Symmetrical peripheral gangrene (SPG) is a rare condition. At present, there is no clear etiology for this condition; however, it has been associated with multiple risk factors, including sepsis and coagulopathy. We present a patient who sustained a polytrauma with multiple organ injuries. During hospitalization, he developed septic and cardiogenic shock complications by disseminated intravascular coagulopathy, which led to ischemic changes in all four limbs. The patient underwent bilateral – trans-tibial and trans-radial – amputation. High level of suspicion and awareness are required to detect such a devastating condition in order to mitigate complications. We conclude that ischemic changes secondary to SPG are irreversible; subsequently, halting the disease progression is the mainstay of treatment.
Symmetrical peripheral gangrene (SPG) is a rare and severe complication of disseminated intravascular coagulation (DIC) that frequently accompanies sepsis [1, 4]. It is characterized by a sudden onset of peripheral gangrene in the absence of major vascular disease or occlusions, leading to ischemic changes in two or more extremities [5, 6]. Although clinically the peripheral pulses can be present and palpable, ischemic changes can still occur .
Multiple limb amputation is uncommon, and numerous metabolic conditions have been reported in the literature to cause such problem [7, 14]. Inotropes and vasopressin groups of drugs have been used in the treatment of hypotension, as well as cardiogenic and septic shock [6, 15, 17]. Prolonged administration of these agents at high doses have been associated with the development of peripheral gangrene, which was first reported in 1973 by Holzer et al. ; it was also reported to cause 4 limbs gangrene [15, 19, 22].
Management of such SPG is challenging and requires multidisciplinary team input. Early diagnosis and treatment is essential to halt the progression of this condition. However, about half the patients surviving this complication will require amputation of the affected limbs . Ischemic changes secondary to SPG are irreversible, thus halting the disease progression is the form of treatment. We are presenting a case of a polytrauma patient who developed septic shock with DIC, leading to the development of 4 limbs ischemia and amputation.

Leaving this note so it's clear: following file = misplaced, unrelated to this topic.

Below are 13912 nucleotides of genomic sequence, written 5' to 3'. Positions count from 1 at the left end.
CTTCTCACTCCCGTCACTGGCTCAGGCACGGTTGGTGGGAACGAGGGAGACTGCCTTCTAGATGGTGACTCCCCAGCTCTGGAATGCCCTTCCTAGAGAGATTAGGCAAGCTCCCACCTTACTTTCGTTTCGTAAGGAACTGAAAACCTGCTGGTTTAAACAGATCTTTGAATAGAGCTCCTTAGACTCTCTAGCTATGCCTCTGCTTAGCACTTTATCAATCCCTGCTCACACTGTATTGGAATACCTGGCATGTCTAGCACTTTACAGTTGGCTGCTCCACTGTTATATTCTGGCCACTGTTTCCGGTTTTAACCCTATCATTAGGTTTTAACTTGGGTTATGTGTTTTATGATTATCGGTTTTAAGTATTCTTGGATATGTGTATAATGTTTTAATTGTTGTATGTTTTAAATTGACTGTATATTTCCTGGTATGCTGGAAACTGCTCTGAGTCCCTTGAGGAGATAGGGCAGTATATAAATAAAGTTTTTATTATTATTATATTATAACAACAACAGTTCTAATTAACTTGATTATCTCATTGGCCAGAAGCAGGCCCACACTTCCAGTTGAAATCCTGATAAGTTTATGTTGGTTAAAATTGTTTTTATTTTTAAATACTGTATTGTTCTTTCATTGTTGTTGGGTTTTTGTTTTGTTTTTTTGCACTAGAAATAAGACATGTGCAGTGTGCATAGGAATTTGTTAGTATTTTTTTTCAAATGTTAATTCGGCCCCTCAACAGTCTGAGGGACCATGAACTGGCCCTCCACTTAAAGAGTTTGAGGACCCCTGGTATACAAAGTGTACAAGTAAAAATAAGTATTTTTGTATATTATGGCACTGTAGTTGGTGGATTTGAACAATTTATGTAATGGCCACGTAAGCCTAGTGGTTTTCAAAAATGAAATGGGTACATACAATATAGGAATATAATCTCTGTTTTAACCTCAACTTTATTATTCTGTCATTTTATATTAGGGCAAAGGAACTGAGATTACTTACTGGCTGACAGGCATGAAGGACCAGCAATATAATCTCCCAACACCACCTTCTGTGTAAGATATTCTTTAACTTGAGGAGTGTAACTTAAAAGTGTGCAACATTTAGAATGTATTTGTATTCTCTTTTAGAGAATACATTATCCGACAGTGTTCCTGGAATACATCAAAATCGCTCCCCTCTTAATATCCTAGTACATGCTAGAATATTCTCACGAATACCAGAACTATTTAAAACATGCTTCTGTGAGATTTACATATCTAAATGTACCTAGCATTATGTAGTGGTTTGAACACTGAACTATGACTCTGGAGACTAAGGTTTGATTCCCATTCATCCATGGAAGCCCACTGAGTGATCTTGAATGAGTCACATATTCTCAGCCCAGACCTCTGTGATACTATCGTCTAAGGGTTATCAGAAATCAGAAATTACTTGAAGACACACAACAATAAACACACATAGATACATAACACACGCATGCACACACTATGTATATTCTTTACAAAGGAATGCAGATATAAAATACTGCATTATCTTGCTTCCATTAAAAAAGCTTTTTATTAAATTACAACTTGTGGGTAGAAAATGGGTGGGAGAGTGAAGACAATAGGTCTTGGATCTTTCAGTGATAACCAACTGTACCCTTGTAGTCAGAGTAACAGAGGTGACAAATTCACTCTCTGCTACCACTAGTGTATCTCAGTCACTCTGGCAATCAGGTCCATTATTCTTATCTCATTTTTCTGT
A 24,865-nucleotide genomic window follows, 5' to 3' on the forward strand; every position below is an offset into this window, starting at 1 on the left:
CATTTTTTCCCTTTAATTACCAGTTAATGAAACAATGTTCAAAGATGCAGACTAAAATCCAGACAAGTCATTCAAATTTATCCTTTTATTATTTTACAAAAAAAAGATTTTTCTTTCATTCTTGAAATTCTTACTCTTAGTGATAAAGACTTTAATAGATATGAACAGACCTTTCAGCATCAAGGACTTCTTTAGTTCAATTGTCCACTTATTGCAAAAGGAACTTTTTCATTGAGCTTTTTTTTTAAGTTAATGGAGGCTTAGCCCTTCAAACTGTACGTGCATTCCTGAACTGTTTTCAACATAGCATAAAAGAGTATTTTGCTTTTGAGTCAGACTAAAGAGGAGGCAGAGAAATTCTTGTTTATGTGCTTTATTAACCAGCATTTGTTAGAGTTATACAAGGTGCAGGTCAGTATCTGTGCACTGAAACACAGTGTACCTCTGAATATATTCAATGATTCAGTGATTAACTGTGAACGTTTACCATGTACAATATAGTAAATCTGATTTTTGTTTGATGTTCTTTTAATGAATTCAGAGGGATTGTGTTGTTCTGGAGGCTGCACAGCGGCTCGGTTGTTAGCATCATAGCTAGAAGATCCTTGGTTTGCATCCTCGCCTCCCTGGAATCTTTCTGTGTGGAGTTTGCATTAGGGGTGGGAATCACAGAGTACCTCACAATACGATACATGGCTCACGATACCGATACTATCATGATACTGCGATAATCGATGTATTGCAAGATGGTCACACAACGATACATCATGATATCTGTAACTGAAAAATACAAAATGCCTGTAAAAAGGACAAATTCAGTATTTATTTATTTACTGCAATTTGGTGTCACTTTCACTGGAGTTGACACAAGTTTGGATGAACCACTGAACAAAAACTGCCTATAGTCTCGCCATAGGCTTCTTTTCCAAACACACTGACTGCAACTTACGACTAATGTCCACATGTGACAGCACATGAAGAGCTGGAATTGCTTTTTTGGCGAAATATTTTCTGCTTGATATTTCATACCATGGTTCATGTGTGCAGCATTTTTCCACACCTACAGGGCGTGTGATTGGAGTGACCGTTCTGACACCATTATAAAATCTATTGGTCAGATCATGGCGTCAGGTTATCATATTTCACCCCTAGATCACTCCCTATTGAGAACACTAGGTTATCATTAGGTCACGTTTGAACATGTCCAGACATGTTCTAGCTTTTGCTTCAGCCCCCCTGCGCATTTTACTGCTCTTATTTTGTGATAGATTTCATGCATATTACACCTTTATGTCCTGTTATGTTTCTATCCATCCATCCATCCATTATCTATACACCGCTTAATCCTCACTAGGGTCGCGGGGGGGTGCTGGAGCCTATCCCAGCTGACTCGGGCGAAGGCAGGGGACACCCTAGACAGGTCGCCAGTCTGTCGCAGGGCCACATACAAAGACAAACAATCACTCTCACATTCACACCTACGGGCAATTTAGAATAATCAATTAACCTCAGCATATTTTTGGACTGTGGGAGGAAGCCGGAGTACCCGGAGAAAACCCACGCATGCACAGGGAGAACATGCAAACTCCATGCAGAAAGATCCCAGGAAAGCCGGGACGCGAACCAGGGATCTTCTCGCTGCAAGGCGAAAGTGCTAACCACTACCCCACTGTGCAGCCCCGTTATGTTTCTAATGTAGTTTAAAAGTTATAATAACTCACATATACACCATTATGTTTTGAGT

A 50-year-old male, with no medical history, presented to our trauma unit after a heavy object fell on him at his place of work. Upon initial assessment, the patient was conscious and oriented with a Glasgow Coma Scale (GCS) of 14/15, with a respiratory rate of 25 breaths/min. The patient’s remaining vitals were within normal limits. An examination of the chest revealed that there was thoracic tenderness to the right side with crepitation and right anterior shoulder swelling, lacerations with a limited range of motion. Radiological examination of the chest confirmed multiple right-sided rib fractures and a small hemopneumothorax which was treated conservatively. There was also a right proximal humerus fracture with an ipsilateral scapula fracture; this, however, did not require any surgical intervention.
The abdominal examination was significant for right upper quadrant pain. Pan computed tomography (CT) scan revealed grade IV liver laceration, right lung contusion, and confirmed the presence of the right-sided hemopneumothorax. Initial laboratory results highlighted normal hemoglobin levels and normal renal function tests. Liver function tests revealed elevated levels of alanine transaminase (486 IU/L), aspartate aminotransferase (550 IU/L) and decreased albumin levels of 33 g/L.
The patient was admitted to the trauma intensive care unit (TICU) for further management. After 48 h of admission, his abdominal pain increased and stopped responding to analgesia; the patient’s oxygen (O2) saturation dropped to 92%. A new CT scan of the chest and abdomen with contrast showed an increase in perihepatic and intraperitoneal free fluids when compared to the initial scan. The new CT scan also showed bilateral pleural effusion and total collapse of the right lung, secondary to increasing hemopneumothorax. This was managed by the insertion of a right chest tube followed by intubation.